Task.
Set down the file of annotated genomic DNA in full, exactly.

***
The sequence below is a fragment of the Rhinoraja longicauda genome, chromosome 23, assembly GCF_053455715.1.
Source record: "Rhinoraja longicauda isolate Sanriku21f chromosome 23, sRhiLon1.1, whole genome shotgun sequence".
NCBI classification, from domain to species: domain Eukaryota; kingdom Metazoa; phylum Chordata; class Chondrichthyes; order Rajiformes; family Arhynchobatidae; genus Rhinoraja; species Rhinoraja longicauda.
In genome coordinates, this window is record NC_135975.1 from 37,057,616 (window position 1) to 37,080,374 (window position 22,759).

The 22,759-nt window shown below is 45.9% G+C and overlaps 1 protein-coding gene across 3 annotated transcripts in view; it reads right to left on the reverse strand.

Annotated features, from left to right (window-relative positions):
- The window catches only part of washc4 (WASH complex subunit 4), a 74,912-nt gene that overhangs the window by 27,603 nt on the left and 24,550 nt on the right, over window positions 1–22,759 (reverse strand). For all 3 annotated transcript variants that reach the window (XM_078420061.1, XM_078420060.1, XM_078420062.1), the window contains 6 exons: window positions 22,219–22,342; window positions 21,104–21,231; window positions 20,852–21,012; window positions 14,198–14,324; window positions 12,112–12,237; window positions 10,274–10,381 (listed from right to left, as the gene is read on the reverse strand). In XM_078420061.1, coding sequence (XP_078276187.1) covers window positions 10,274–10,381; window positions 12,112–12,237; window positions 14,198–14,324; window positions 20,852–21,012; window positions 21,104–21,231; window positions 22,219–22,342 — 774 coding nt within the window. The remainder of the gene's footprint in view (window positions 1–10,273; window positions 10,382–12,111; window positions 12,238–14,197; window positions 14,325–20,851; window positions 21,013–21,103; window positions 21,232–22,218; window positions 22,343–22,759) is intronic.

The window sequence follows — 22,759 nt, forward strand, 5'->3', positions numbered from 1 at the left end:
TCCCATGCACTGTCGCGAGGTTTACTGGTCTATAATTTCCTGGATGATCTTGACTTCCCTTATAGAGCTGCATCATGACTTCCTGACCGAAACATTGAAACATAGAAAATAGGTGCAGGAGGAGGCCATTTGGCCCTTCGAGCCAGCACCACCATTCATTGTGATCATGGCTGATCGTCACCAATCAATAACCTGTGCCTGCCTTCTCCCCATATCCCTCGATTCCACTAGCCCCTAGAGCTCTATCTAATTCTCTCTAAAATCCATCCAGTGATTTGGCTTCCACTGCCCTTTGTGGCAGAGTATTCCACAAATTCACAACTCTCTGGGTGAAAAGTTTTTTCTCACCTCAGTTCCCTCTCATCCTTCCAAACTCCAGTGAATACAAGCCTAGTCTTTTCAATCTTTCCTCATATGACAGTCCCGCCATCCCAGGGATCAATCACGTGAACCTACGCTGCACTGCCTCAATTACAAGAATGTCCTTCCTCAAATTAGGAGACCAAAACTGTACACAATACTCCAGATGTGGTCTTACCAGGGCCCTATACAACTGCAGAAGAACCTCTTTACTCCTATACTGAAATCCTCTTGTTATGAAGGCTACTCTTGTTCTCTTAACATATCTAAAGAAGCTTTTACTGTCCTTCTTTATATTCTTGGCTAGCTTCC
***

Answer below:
The sequence below is a fragment of the Rhinoraja longicauda genome, chromosome 23, assembly GCF_053455715.1.
Source record: "Rhinoraja longicauda isolate Sanriku21f chromosome 23, sRhiLon1.1, whole genome shotgun sequence".
NCBI classification, from domain to species: domain Eukaryota; kingdom Metazoa; phylum Chordata; class Chondrichthyes; order Rajiformes; family Arhynchobatidae; genus Rhinoraja; species Rhinoraja longicauda.
In genome coordinates, this window is record NC_135975.1 from 37,057,616 (window position 1) to 37,080,374 (window position 22,759).

The 22,759-nt window shown below is 45.9% G+C and overlaps 1 protein-coding gene across 3 annotated transcripts in view; it reads right to left on the reverse strand.

Annotated features, from left to right (window-relative positions):
- The window catches only part of washc4 (WASH complex subunit 4), a 74,912-nt gene that overhangs the window by 27,603 nt on the left and 24,550 nt on the right, over window positions 1–22,759 (reverse strand). For all 3 annotated transcript variants that reach the window (XM_078420061.1, XM_078420060.1, XM_078420062.1), the window contains 6 exons: window positions 22,219–22,342; window positions 21,104–21,231; window positions 20,852–21,012; window positions 14,198–14,324; window positions 12,112–12,237; window positions 10,274–10,381 (listed from right to left, as the gene is read on the reverse strand). In XM_078420061.1, coding sequence (XP_078276187.1) covers window positions 10,274–10,381; window positions 12,112–12,237; window positions 14,198–14,324; window positions 20,852–21,012; window positions 21,104–21,231; window positions 22,219–22,342 — 774 coding nt within the window. The remainder of the gene's footprint in view (window positions 1–10,273; window positions 10,382–12,111; window positions 12,238–14,197; window positions 14,325–20,851; window positions 21,013–21,103; window positions 21,232–22,218; window positions 22,343–22,759) is intronic.

The window sequence follows — 22,759 nt, forward strand, 5'->3', positions numbered from 1 at the left end:
TCCCATGCACTGTCGCGAGGTTTACTGGTCTATAATTTCCTGGATGATCTTGACTTCCCTTATAGAGCTGCATCATGACTTCCTGACCGAAACATTGAAACATAGAAAATAGGTGCAGGAGGAGGCCATTTGGCCCTTCGAGCCAGCACCACCATTCATTGTGATCATGGCTGATCGTCACCAATCAATAACCTGTGCCTGCCTTCTCCCCATATCCCTCGATTCCACTAGCCCCTAGAGCTCTATCTAATTCTCTCTAAAATCCATCCAGTGATTTGGCTTCCACTGCCCTTTGTGGCAGAGTATTCCACAAATTCACAACTCTCTGGGTGAAAAGTTTTTTCTCACCTCAGTTCCCTCTCATCCTTCCAAACTCCAGTGAATACAAGCCTAGTCTTTTCAATCTTTCCTCATATGACAGTCCCGCCATCCCAGGGATCAATCACGTGAACCTACGCTGCACTGCCTCAATTACAAGAATGTCCTTCCTCAAATTAGGAGACCAAAACTGTACACAATACTCCAGATGTGGTCTTACCAGGGCCCTATACAACTGCAGAAGAACCTCTTTACTCCTATACTGAAATCCTCTTGTTATGAAGGCTACTCTTGTTCTCTTAACATATCTAAAGAAGCTTTTACTGTCCTTCTTTATATTCTTGGCTAGCTTCC